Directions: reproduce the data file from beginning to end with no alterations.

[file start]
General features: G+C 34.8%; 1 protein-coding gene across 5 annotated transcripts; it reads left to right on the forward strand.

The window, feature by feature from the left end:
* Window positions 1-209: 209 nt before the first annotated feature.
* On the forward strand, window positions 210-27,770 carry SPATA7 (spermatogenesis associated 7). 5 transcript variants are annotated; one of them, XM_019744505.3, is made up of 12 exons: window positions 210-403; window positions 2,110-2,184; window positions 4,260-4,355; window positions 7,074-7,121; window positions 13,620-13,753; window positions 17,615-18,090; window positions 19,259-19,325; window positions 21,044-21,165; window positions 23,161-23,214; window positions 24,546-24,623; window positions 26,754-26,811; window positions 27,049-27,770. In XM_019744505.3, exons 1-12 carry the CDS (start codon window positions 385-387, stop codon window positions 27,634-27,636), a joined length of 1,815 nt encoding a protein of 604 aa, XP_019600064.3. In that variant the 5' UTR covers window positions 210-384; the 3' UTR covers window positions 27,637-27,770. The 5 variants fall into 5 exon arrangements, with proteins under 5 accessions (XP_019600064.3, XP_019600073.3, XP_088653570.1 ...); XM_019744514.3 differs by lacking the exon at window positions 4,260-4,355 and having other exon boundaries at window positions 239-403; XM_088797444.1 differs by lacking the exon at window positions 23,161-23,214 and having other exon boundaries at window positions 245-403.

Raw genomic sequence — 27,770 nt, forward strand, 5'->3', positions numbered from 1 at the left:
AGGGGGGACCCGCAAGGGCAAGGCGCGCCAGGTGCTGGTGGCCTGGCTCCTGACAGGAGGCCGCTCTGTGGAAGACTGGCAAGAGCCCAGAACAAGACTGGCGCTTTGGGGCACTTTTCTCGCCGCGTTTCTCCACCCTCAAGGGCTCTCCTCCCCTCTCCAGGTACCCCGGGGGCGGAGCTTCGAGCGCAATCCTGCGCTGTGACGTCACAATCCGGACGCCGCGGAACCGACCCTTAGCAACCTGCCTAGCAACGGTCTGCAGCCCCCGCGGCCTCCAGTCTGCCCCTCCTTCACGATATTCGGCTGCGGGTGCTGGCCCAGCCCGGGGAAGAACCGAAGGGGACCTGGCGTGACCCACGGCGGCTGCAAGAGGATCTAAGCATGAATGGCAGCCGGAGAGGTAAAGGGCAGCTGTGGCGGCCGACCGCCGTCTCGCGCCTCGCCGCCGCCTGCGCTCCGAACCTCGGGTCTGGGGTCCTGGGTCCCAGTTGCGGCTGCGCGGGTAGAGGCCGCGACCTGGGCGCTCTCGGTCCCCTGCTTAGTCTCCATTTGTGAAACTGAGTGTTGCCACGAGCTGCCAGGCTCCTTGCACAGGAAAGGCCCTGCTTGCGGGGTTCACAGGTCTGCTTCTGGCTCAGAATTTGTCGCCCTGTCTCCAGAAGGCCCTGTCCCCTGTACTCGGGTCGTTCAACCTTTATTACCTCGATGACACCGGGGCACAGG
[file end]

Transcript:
General features: G+C 34.8%; 1 protein-coding gene across 5 annotated transcripts; it reads left to right on the forward strand.

The window, feature by feature from the left end:
* Window positions 1-209: 209 nt before the first annotated feature.
* On the forward strand, window positions 210-27,770 carry SPATA7 (spermatogenesis associated 7). 5 transcript variants are annotated; one of them, XM_019744505.3, is made up of 12 exons: window positions 210-403; window positions 2,110-2,184; window positions 4,260-4,355; window positions 7,074-7,121; window positions 13,620-13,753; window positions 17,615-18,090; window positions 19,259-19,325; window positions 21,044-21,165; window positions 23,161-23,214; window positions 24,546-24,623; window positions 26,754-26,811; window positions 27,049-27,770. In XM_019744505.3, exons 1-12 carry the CDS (start codon window positions 385-387, stop codon window positions 27,634-27,636), a joined length of 1,815 nt encoding a protein of 604 aa, XP_019600064.3. In that variant the 5' UTR covers window positions 210-384; the 3' UTR covers window positions 27,637-27,770. The 5 variants fall into 5 exon arrangements, with proteins under 5 accessions (XP_019600064.3, XP_019600073.3, XP_088653570.1 ...); XM_019744514.3 differs by lacking the exon at window positions 4,260-4,355 and having other exon boundaries at window positions 239-403; XM_088797444.1 differs by lacking the exon at window positions 23,161-23,214 and having other exon boundaries at window positions 245-403.

Raw genomic sequence — 27,770 nt, forward strand, 5'->3', positions numbered from 1 at the left:
AGGGGGGACCCGCAAGGGCAAGGCGCGCCAGGTGCTGGTGGCCTGGCTCCTGACAGGAGGCCGCTCTGTGGAAGACTGGCAAGAGCCCAGAACAAGACTGGCGCTTTGGGGCACTTTTCTCGCCGCGTTTCTCCACCCTCAAGGGCTCTCCTCCCCTCTCCAGGTACCCCGGGGGCGGAGCTTCGAGCGCAATCCTGCGCTGTGACGTCACAATCCGGACGCCGCGGAACCGACCCTTAGCAACCTGCCTAGCAACGGTCTGCAGCCCCCGCGGCCTCCAGTCTGCCCCTCCTTCACGATATTCGGCTGCGGGTGCTGGCCCAGCCCGGGGAAGAACCGAAGGGGACCTGGCGTGACCCACGGCGGCTGCAAGAGGATCTAAGCATGAATGGCAGCCGGAGAGGTAAAGGGCAGCTGTGGCGGCCGACCGCCGTCTCGCGCCTCGCCGCCGCCTGCGCTCCGAACCTCGGGTCTGGGGTCCTGGGTCCCAGTTGCGGCTGCGCGGGTAGAGGCCGCGACCTGGGCGCTCTCGGTCCCCTGCTTAGTCTCCATTTGTGAAACTGAGTGTTGCCACGAGCTGCCAGGCTCCTTGCACAGGAAAGGCCCTGCTTGCGGGGTTCACAGGTCTGCTTCTGGCTCAGAATTTGTCGCCCTGTCTCCAGAAGGCCCTGTCCCCTGTACTCGGGTCGTTCAACCTTTATTACCTCGATGACACCGGGGCACAGG